WHILE his mother was at home in tears, eight-year-old Jamie Stone was on the joyride of a lifetime.
Thanks to an innocent mix-up, Jamie ended up on the wrong school bus, and instead of a short trip to his family home in Westlawn, he ended up in Baryulgil.
"That morning was the first time I'd caught the bus to school. My mate caught the same bus and I wasn't sure which one to get on to come home," Jamie recalls.
"Mum just told me to get on the same bus he got on. We didn't know my friend went to his Auntie's house after school and it was out on Baryulgil Rd."
Although his mother was distraught with worry when her young son failed to get off the bus at home, Jamie took it in his stride and made the most of the unexpected two-hour return trip.
"Once I realised what had happened I went and sat up the front and told the driver. I talked to him the whole way there and back asking questions. When we got back to Grafton he dropped me at my front door and I thought that was so cool. It was the start of my obsession."
Fast forward 13 years and the now 21-year-old is a fully fledged bus driver, earning his licence just over a week ago.
"You have to have your full driver's (car) licence for 12 months before you can apply for your bus licence," he said.
Having officially realised his dream now makes Jamie one of only eight* 21-year-old bus drivers in the State, his debut performance made last week on the Waterview Heights school run.
And the fact that Jamie looks like he's barely out of a school uniform himself does raise the occasional eyebrow.
"Some kids give me a funny look when they get on," he said.
"They probably wonder whether I'm old enough to be driving one."
Jamie agrees the image of the bus driver is usually associated with older people but is proud to have such a responsible job at his age.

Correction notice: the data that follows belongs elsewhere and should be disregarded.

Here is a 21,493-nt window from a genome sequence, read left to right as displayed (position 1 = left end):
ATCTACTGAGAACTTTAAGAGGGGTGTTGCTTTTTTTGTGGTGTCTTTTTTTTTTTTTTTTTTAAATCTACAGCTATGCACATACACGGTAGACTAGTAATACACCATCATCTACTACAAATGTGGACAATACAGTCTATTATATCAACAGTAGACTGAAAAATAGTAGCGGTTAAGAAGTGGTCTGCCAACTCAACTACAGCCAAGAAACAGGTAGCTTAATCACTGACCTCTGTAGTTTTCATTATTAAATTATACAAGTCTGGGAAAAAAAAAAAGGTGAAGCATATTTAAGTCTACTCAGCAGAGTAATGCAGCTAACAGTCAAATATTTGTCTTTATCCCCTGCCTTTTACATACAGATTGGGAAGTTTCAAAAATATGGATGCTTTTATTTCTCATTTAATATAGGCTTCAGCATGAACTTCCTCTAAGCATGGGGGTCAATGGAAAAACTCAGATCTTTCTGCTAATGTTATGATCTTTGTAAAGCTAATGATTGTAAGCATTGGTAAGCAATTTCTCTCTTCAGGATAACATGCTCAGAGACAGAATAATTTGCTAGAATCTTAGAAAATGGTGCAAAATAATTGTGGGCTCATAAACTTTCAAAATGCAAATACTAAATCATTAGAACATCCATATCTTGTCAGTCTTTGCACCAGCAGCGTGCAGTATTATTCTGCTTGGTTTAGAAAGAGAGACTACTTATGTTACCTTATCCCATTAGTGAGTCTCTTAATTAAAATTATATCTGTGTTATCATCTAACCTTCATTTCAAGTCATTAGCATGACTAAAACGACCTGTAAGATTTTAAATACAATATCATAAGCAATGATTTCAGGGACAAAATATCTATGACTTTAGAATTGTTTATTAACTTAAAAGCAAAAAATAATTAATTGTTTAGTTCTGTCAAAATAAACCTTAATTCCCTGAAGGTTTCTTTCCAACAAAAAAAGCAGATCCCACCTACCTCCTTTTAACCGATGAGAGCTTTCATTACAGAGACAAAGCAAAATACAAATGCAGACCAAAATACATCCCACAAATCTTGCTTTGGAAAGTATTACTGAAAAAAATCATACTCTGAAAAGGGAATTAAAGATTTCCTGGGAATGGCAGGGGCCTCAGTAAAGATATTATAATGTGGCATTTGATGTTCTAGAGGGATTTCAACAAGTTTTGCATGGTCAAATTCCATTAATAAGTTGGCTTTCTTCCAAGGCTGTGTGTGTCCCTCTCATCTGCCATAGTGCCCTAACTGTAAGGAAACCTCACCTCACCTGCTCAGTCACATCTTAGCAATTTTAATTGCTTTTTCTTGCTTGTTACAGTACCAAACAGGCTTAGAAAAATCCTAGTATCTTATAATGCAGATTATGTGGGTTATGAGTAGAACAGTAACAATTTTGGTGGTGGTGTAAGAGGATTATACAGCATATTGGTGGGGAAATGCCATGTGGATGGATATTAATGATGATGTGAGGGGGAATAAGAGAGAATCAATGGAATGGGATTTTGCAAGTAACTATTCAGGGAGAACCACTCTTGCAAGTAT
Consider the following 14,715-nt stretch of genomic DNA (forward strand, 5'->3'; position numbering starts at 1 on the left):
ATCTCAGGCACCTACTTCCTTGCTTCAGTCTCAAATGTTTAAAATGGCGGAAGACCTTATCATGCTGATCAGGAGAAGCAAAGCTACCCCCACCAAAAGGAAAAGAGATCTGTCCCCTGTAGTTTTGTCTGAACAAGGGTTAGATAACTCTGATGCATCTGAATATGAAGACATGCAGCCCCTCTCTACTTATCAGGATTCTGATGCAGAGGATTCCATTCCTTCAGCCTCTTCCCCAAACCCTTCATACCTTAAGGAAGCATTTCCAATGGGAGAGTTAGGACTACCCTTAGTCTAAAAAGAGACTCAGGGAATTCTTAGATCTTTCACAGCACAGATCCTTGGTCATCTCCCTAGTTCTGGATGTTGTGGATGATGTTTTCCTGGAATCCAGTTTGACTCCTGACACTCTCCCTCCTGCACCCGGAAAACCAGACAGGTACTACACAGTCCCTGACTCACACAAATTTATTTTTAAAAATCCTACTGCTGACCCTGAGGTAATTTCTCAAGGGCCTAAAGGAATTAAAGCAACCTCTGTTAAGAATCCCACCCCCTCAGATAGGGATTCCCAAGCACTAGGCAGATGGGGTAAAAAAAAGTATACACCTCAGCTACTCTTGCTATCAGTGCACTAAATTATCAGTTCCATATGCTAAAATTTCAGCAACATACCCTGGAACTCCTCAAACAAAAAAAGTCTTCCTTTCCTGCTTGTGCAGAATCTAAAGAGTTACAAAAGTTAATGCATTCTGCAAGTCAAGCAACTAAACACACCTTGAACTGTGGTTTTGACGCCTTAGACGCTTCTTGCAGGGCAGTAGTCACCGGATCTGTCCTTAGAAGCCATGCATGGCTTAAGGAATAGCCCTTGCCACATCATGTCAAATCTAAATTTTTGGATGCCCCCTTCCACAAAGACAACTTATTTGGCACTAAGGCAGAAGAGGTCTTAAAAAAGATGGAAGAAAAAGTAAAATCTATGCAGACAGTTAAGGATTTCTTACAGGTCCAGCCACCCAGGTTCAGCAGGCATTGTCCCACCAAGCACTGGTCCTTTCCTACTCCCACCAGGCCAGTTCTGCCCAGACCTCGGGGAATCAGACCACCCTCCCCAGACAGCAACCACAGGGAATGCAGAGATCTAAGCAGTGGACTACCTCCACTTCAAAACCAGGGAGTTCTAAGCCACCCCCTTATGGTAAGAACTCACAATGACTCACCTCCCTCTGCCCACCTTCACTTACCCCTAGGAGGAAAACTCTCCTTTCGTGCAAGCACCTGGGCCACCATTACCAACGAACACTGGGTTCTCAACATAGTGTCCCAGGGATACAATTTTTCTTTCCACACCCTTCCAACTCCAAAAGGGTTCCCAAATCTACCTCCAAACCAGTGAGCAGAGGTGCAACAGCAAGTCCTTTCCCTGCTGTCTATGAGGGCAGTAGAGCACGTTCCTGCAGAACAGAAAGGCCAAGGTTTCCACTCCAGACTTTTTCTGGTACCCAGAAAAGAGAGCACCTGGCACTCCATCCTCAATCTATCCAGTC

"I'm the only one who wears a tie to work. They take the mickey out of me but I think it's important to look professional."
Before Jamie got behind the wheel as a relief driver for Busways, he had done the hard yards as a mechanic for the company.
"I did a four-year apprenticeship and that's still my main job here in the (South Grafton) workshop. I basically started that way so I could be one step closer to driving. It's dirty work though," he said.
"I'd like to drive full time one day, but I'll probably have to move away to do that."
Despite only having his licence for a short time, Jamie has had years of backyard practice while growing up and engaged in plenty of activities to satisfy his hunger for all things omnibus.
"I used to play buses with my friends on push bikes," he said.
"I've also collected King Bros. memorabilia for years. They were my favourite. I got to tour their depot for my 12th birthday. I was a little bit devastated when they went bust."
His family also get into the act occasionally, a 21st birthday cake in the shape of his icon, the latest encounter.
"It was for a bit of a stir. Everyone knows what I'm like."
Jamie said he had been hassled a bit about his "hobby" over the years, particularly as he was always known to sit up near the driver, but said generally his friends had been pretty supportive of his devotion to the machines.
"When I got my licence and put a photo of my ID card on Facebook, everyone was happy for me," Jamie said.
"They all knew I'd always wanted to be a bus driver."
* Source NSW Transport